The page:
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CME Glitch, Charlie Brown, and Lucy

14

February, 2012

 

CME’s Globex oil-trading platform failed due to technical issues, and trading was halted shortly after 2:00pm yesterday. The CME was mum about the incident, and would not comment regarding the glitch or the shutdown.

However, Nanex’s Eric Hunsader quickly got to the root of the issue:

On February 13, 2012, starting 13:59:57, quotes for crude oil began queuing. At 14:00:35, all of the queued quotes were sent at once. Again at 14:01:08 the same 38 second block of quotes sent earlier was sent again — old timestamps and all plus a few new quotes. Again at 14:01:18, all quotes since 13:59:57 were sent again. This repeated 12 times.

From a programmer’s perspective, it looks like a system problem caused a blast of quotes that corrupted a memory queue causing the software to believe the queue was full all the time. The same block of quotes just kept getting transferred by the system. Then I think someone pulled the plug.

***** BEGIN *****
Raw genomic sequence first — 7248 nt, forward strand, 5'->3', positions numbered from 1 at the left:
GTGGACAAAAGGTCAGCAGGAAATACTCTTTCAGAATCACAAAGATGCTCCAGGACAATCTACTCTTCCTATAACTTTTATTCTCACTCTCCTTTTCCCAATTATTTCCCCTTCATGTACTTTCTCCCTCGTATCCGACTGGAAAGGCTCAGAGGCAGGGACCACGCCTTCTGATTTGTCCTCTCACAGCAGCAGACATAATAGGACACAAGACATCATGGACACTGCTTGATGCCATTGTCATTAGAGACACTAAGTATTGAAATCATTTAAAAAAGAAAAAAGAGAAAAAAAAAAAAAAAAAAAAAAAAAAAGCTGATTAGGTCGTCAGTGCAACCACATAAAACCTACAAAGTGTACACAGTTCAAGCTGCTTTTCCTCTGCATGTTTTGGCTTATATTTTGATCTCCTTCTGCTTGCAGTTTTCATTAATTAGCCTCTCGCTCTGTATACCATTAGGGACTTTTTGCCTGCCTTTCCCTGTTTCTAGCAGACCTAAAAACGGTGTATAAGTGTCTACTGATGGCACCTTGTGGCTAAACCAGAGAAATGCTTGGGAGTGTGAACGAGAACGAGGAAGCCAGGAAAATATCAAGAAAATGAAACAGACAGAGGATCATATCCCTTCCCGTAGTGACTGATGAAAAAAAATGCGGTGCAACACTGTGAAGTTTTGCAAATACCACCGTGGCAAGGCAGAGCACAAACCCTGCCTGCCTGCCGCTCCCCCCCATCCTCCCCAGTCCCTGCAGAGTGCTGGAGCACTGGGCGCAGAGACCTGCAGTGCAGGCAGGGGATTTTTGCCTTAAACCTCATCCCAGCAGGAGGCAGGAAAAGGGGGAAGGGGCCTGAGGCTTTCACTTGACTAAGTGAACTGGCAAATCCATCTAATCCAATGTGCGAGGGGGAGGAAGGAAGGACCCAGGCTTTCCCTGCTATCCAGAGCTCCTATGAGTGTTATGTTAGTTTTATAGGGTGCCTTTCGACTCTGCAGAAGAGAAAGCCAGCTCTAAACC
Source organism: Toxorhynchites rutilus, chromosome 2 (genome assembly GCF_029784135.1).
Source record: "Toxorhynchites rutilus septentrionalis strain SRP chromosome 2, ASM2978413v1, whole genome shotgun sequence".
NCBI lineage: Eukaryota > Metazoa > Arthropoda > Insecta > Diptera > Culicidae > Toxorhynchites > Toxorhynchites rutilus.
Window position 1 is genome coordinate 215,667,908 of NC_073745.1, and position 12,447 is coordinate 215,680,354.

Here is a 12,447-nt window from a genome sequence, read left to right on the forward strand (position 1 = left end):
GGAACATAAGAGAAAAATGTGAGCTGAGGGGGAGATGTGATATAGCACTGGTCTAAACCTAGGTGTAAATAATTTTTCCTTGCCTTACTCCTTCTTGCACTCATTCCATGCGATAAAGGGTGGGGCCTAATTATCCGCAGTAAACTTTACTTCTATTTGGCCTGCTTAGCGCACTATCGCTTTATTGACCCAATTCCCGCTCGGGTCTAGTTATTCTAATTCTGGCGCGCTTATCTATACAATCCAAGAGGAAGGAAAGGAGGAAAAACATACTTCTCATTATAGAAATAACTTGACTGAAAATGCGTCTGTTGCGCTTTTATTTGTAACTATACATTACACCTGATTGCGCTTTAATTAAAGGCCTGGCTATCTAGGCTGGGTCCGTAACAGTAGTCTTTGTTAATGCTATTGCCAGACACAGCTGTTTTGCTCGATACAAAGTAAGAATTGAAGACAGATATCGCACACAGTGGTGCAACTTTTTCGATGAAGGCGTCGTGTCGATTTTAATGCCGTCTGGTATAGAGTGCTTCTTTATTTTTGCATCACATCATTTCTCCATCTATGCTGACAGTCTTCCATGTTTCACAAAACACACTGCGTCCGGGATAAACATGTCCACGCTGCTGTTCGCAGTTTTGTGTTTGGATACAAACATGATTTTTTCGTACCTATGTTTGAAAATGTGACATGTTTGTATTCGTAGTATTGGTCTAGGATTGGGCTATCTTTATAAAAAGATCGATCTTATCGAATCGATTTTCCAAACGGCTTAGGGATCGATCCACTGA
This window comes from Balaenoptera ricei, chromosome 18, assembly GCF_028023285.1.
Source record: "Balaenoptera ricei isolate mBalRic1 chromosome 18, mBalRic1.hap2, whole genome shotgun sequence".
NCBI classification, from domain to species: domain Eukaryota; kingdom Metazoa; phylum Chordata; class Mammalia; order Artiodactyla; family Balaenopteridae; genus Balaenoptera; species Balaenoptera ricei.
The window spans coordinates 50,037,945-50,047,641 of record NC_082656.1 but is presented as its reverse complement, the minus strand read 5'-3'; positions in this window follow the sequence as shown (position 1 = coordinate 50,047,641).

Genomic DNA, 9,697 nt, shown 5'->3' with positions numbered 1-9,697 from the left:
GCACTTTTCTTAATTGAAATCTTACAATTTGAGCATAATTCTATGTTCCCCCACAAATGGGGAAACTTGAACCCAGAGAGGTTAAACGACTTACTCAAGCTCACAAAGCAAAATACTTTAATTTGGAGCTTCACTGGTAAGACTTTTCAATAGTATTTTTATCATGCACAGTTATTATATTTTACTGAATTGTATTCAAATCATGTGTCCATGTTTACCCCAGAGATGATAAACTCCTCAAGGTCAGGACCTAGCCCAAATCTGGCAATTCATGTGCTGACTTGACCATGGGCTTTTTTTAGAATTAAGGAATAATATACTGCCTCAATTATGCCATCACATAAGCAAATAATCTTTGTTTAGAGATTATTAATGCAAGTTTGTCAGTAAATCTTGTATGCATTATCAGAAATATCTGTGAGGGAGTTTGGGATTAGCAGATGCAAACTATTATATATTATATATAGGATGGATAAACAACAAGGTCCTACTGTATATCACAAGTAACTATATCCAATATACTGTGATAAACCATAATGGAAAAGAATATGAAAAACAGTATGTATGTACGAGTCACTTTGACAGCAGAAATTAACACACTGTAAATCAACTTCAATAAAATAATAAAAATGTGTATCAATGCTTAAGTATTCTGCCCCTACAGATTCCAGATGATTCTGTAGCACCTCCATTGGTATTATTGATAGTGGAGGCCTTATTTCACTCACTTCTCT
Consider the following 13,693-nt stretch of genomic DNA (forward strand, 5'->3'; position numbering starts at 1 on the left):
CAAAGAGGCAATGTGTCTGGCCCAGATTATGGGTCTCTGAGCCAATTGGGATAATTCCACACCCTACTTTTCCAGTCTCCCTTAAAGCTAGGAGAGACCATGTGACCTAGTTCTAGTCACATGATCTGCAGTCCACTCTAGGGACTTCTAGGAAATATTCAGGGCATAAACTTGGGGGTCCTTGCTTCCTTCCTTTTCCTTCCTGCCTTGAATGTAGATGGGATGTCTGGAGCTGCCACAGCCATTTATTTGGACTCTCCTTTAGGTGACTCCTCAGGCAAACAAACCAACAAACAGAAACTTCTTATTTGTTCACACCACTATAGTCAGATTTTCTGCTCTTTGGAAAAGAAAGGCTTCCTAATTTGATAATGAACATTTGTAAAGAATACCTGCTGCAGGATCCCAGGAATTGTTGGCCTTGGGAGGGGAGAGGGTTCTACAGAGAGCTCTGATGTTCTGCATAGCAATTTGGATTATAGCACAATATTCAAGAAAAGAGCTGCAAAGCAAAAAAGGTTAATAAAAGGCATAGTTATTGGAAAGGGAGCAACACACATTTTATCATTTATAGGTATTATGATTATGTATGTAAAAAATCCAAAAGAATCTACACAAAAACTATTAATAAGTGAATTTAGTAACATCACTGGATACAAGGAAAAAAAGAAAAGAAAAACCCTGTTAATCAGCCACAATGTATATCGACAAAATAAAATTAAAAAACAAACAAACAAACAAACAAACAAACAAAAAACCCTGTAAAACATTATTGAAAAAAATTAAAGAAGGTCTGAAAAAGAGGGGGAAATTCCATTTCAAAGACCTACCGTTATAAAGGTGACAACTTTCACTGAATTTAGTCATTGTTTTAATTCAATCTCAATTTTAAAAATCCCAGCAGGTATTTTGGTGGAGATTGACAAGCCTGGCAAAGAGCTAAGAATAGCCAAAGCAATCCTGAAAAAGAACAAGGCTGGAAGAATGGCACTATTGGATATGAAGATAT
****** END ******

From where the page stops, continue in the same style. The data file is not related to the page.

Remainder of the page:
An HFT algo blasted quotes into the CME, and then repeated the same blast 12 times. Boom. CME down. But in case you thought that was the end of the story, Erik would like to direct you to the resulting action in the USO ETF, which at the same time displayed a massive spike in quotes and trades, as HFT’s piled into USO to manage risk.

This was a quiet Monday in general on Wall Street, and we are thankful for that. You see, this CME tech glitch, and shut down, and the transfer of “risk” over to an ETF/ETN- well it reminds us of May 6th, 2010, where something went awry in the futures, and spilled over to ETF’s and then individual stocks. We are thankful indeed that it was a low-volume slow day, because if this happened during a Greek riot or worse, we would fear another major price crash based not on market fundamentals, but on market microstructure.

Automated quote-generating HFT has an element of systemic risk that cannot be ignored. Glitches will always happen, and that must be an assumption by regulators and exchange operators. The question is how much do we really want to rely on “liquidity” and pricing from market participants who can only provide it if they have uninterrupted and immediate data? Too frequently, relying on these participants is like Charlie Brown relying on Lucy not yanking the football away at the last minute.

 

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